The Movie Pitch Method

March 15, 2009

Movie pitches are High Concept taglines thrown at producers by scriptwriters and other movie developers looking for funding. They’re meant to put an idea into some concrete form that’s understandable by the recipient.

This can result in some pretty awful high concepts that sometimes generate much laughter. But the best of them are quite good. For example:

“Jaws in space!” (Alien)

“A bus with a bomb!” (Speed)

“Snakes on a plane!” (Need we say more?)

“A serial killer who bases murders on the seven deadly sins!” (Se7en)

“Human adopted by elves seeks his roots” (Elf)

Over at Venture Hacks, they suggested this technique to technology entrepreneurs to catch investors’ attention instead of the often boring elevator pitch. This turned up:

“Friendster for dogs” (Dogster)

“Flickr for video” (YouTube)

“We network networks” (Cisco)

“Massively Multiplayer Online Learning” (Grockit)

“The entrepreneurs behind the entrepreneurs” (Sequoia)

I have used this method when creating marketing strategies, and have found it can be effective at getting people off the deadly “here’s how my product works” track so loved by product developers. Instead, it generates marketing concepts that will excite potential buyers.

So it seems to me this could also be a good method when a team is trying to solve a problem, or generate ideas for innovation. Certainly it would be a lot more fun than some of the more ponderous processes that are commonly used.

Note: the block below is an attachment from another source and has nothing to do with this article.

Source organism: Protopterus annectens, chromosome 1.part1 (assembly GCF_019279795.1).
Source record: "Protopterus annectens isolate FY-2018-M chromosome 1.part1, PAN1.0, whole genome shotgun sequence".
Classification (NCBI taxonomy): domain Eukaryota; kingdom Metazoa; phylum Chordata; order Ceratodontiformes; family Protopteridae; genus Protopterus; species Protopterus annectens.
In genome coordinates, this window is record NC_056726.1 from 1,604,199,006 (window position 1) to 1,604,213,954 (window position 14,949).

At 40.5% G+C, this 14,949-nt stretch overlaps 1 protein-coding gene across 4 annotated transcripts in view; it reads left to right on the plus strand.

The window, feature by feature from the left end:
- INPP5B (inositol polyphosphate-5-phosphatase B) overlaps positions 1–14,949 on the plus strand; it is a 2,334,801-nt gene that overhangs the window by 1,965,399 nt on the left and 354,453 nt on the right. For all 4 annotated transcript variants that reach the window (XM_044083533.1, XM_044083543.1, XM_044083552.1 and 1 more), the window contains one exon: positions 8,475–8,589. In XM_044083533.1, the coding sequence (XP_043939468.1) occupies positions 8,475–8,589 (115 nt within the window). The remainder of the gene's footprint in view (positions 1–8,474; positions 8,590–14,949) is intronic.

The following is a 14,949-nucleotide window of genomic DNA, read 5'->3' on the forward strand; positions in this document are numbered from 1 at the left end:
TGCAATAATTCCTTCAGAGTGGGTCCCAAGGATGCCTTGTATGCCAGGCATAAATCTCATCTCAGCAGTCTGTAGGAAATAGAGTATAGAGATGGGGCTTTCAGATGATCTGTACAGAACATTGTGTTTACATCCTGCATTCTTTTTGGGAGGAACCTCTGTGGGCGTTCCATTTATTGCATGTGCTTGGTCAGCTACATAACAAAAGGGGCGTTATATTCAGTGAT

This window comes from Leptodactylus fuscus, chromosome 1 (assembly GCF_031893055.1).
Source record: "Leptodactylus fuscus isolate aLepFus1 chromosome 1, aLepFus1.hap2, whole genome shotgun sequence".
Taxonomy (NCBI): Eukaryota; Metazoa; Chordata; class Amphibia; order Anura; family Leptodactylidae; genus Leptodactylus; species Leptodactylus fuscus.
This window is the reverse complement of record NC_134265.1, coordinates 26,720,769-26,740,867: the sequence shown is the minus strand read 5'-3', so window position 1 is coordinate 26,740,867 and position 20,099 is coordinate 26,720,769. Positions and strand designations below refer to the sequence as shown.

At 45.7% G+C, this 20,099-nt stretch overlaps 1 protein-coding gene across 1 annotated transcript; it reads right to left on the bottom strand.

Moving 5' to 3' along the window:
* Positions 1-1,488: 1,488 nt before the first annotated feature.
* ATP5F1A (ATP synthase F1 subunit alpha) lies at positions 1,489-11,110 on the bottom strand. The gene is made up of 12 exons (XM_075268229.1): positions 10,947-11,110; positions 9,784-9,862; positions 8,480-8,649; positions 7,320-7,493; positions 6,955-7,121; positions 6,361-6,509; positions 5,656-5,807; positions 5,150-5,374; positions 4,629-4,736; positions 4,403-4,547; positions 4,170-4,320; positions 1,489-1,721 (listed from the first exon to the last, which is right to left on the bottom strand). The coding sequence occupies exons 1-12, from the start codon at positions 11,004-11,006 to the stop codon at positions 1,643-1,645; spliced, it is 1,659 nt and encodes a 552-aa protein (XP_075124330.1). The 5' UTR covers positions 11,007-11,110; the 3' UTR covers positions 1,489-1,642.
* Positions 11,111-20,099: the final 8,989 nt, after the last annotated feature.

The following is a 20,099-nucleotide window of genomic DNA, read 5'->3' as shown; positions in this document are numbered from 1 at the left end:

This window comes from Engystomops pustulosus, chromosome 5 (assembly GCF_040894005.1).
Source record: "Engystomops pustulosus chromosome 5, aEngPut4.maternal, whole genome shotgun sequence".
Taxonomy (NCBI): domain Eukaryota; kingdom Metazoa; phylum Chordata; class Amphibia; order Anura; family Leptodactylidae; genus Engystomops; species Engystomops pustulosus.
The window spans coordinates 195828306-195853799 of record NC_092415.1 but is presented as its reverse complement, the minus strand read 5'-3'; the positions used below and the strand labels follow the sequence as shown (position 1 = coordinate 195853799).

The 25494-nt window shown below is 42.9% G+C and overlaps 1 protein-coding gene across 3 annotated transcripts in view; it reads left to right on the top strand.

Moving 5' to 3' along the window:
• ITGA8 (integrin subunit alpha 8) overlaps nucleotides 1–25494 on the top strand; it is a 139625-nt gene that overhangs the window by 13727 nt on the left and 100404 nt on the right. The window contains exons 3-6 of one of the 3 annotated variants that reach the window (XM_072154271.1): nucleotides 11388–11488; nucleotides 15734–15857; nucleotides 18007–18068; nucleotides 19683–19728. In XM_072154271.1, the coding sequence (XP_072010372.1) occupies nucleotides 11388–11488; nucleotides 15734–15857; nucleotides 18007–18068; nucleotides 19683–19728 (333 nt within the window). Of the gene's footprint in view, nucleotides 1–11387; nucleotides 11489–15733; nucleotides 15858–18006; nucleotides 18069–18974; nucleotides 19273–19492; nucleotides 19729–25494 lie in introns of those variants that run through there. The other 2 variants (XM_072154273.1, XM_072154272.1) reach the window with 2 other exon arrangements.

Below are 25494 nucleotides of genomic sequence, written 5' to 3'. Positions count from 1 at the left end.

Basically, the movie pitch method uses juxtaposition thinking. It jams one concept with another, unrelated, concept to arrive at a completely different concept.

For example, let’s say you’re trying to come up with an innovative business model that might power you to some kind of Blue Ocean strategy (in which you create uncontested market space). How about:

“The Dell Computer of Training” (Supply Chain + Sales Channels)

“The Cirque du Soleil of Process Consulting” ( Entertainment + Knowledge)

“The Minivan of Media” (Multifunctionalism + Information Distribution)

Not all of these movie pitch results are going to be winners. (Looking at my examples, some might say that none of them will be. I’ll soldier on anyway).

But if you increasingly focus on your particular problem, and generate several of these pitches, there’s bound to be a couple that will lead to some breakthrough thinking.